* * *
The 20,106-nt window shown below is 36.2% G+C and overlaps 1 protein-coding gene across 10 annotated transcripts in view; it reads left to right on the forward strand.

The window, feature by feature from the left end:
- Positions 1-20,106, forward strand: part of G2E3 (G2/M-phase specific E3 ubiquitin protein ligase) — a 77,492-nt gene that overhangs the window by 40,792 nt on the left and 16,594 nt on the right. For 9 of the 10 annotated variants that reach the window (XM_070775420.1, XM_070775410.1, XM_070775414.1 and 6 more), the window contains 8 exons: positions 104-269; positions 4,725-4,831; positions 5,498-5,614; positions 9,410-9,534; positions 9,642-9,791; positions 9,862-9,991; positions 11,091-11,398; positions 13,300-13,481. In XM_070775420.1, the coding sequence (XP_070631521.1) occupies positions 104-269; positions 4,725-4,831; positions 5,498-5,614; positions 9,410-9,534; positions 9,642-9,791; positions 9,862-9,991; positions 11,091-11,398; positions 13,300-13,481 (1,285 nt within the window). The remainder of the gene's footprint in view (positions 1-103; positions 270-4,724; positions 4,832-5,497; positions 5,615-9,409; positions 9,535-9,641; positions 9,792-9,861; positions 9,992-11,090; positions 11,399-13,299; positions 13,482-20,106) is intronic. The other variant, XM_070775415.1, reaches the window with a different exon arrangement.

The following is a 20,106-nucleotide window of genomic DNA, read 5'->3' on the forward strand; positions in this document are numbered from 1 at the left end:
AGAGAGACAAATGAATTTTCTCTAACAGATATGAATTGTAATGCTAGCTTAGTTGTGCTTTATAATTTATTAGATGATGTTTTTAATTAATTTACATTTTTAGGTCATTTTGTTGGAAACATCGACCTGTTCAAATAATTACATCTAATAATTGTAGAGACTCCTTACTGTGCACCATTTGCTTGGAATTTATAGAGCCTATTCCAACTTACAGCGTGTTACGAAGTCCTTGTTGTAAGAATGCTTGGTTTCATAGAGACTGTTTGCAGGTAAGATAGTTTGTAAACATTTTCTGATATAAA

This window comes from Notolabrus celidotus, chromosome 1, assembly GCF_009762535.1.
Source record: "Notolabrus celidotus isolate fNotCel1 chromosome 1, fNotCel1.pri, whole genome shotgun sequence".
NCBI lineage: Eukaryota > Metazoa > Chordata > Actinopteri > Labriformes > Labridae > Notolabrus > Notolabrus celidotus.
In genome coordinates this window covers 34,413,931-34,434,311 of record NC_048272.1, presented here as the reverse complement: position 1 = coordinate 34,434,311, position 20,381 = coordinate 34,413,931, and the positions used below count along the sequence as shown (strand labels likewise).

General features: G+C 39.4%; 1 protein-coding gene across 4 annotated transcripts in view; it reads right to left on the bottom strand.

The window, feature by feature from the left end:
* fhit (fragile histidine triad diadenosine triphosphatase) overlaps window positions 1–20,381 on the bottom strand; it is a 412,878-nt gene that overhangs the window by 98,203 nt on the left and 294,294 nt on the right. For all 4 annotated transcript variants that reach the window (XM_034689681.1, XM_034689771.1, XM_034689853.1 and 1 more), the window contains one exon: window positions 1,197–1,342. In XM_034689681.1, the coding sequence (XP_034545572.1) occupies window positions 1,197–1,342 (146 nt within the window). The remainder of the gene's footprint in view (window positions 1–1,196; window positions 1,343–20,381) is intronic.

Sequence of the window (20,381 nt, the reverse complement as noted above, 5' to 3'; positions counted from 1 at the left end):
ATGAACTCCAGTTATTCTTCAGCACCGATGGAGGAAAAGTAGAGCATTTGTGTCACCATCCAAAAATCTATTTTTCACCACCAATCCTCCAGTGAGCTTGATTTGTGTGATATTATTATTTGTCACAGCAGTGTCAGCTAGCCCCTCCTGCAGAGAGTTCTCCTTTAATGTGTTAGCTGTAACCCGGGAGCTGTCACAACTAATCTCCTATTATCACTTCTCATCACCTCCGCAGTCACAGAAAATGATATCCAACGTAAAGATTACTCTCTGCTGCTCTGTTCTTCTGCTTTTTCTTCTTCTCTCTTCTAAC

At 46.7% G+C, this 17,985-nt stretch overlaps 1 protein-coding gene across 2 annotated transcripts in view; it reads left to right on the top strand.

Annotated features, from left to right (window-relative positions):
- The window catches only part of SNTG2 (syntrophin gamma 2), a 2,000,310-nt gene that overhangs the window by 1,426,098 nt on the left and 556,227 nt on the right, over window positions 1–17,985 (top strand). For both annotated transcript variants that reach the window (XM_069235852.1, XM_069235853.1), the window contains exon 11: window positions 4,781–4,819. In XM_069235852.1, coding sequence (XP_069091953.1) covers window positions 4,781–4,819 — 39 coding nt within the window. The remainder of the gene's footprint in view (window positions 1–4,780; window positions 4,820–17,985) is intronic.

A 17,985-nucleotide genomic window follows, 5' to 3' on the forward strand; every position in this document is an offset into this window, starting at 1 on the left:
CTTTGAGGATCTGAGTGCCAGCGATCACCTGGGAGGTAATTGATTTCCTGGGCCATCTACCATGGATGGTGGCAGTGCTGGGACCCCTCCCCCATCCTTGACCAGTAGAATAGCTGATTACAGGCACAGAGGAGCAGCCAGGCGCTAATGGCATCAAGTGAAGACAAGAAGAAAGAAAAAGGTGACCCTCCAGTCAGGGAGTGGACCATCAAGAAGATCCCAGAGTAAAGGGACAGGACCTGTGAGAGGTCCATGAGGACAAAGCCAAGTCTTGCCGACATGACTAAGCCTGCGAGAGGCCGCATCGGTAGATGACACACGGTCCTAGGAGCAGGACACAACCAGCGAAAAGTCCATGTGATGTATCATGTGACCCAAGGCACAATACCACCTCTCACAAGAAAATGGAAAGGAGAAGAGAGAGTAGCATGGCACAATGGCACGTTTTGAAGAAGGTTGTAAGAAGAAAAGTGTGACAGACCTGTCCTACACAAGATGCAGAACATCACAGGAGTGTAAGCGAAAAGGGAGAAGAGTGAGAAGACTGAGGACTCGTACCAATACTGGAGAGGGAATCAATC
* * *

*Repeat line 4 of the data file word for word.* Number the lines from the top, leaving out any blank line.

The following is a 20,106-nucleotide window of genomic DNA, read 5'->3' on the forward strand; positions in this document are numbered from 1 at the left end: